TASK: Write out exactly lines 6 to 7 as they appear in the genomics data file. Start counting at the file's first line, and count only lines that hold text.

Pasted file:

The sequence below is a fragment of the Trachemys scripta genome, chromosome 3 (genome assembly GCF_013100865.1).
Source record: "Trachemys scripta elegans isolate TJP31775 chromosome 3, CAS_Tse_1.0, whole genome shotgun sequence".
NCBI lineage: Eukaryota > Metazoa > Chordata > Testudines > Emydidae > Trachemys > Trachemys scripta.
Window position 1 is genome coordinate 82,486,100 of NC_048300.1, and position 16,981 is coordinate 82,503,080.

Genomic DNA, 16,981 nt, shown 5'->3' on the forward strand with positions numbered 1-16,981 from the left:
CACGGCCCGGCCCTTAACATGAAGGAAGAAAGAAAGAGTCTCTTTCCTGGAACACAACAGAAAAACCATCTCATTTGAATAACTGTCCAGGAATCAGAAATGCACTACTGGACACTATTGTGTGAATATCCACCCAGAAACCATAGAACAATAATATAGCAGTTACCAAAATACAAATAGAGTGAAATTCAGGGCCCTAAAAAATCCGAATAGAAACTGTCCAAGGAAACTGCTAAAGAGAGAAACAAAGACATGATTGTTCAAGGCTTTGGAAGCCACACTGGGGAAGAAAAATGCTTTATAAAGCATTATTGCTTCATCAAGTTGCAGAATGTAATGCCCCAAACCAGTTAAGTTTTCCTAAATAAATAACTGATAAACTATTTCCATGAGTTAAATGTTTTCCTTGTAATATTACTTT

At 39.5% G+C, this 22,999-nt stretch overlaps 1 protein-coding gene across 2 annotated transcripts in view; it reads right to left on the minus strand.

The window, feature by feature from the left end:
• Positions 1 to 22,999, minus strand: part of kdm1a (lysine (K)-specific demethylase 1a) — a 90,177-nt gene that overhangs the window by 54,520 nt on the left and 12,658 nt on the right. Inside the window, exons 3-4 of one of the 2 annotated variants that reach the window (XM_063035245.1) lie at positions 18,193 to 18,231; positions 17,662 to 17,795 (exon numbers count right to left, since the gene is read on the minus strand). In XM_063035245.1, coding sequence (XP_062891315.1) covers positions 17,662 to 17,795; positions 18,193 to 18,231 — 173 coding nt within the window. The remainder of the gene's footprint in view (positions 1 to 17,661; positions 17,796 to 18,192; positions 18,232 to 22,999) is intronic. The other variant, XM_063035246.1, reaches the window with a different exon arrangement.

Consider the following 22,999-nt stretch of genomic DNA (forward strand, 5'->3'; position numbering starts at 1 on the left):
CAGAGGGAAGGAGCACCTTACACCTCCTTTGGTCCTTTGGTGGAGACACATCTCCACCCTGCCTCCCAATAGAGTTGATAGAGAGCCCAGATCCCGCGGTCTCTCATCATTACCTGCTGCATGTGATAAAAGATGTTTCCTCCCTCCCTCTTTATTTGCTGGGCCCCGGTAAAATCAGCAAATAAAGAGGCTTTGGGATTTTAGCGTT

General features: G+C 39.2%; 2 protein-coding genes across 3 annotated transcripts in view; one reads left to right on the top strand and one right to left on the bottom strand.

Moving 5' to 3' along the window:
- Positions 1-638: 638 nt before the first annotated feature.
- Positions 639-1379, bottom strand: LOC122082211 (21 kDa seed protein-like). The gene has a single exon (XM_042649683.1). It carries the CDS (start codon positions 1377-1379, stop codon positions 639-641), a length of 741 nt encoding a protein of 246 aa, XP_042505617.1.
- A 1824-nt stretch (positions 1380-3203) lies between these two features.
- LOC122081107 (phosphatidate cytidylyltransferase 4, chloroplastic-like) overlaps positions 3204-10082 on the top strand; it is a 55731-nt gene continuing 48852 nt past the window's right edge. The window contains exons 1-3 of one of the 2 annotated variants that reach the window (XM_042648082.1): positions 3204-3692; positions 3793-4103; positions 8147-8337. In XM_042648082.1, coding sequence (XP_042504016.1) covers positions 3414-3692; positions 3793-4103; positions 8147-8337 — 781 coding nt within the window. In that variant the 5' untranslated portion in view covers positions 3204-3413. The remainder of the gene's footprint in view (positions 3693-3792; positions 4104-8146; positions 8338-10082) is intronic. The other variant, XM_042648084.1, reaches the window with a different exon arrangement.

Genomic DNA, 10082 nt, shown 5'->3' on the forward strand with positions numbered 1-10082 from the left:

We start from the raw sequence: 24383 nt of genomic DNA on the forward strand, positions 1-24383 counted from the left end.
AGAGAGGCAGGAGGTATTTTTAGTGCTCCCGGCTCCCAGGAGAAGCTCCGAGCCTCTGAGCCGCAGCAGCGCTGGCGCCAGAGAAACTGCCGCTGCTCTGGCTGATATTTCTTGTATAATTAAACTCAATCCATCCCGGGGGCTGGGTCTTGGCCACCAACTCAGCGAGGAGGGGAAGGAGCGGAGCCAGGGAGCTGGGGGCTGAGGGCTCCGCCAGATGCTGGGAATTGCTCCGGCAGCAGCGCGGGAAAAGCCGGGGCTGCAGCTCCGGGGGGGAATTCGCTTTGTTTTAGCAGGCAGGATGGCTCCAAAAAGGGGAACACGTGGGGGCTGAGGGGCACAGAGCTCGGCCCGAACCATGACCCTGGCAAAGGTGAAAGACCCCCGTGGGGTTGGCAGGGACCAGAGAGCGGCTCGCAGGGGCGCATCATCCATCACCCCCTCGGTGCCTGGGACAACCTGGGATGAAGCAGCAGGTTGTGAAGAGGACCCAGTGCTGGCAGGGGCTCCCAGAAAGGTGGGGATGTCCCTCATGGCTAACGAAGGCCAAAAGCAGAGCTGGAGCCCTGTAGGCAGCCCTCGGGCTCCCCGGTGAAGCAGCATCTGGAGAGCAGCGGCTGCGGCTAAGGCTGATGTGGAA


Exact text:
CACGGCCCGGCCCTTAACATGAAGGAAGAAAGAAAGAGTCTCTTTCCTGGAACACAACAGAAAAACCATCTCATTTGAATAACTGTCCAGGAATCAGAAATGCACTACTGGACACTATTGTGTGAATATCCACCCAGAAACCATAGAACAATAATATAGCAGTTACCAAAATACAAATAGAGTGAAATTCAGGGCCCTAAAAAATCCGAATAGAAACTGTCCAAGGAAACTGCTAAAGAGAGAAACAAAGACATGATTGTTCAAGGCTTTGGAAGCCACACTGGGGAAGAAAAATGCTTTATAAAGCATTATTGCTTCATCAAGTTGCAGAATGTAATGCCCCAAACCAGTTAAGTTTTCCTAAATAAATAACTGATAAACTATTTCCATGAGTTAAATGTTTTCCTTGTAATATTACTTT

At 39.5% G+C, this 22,999-nt stretch overlaps 1 protein-coding gene across 2 annotated transcripts in view; it reads right to left on the minus strand.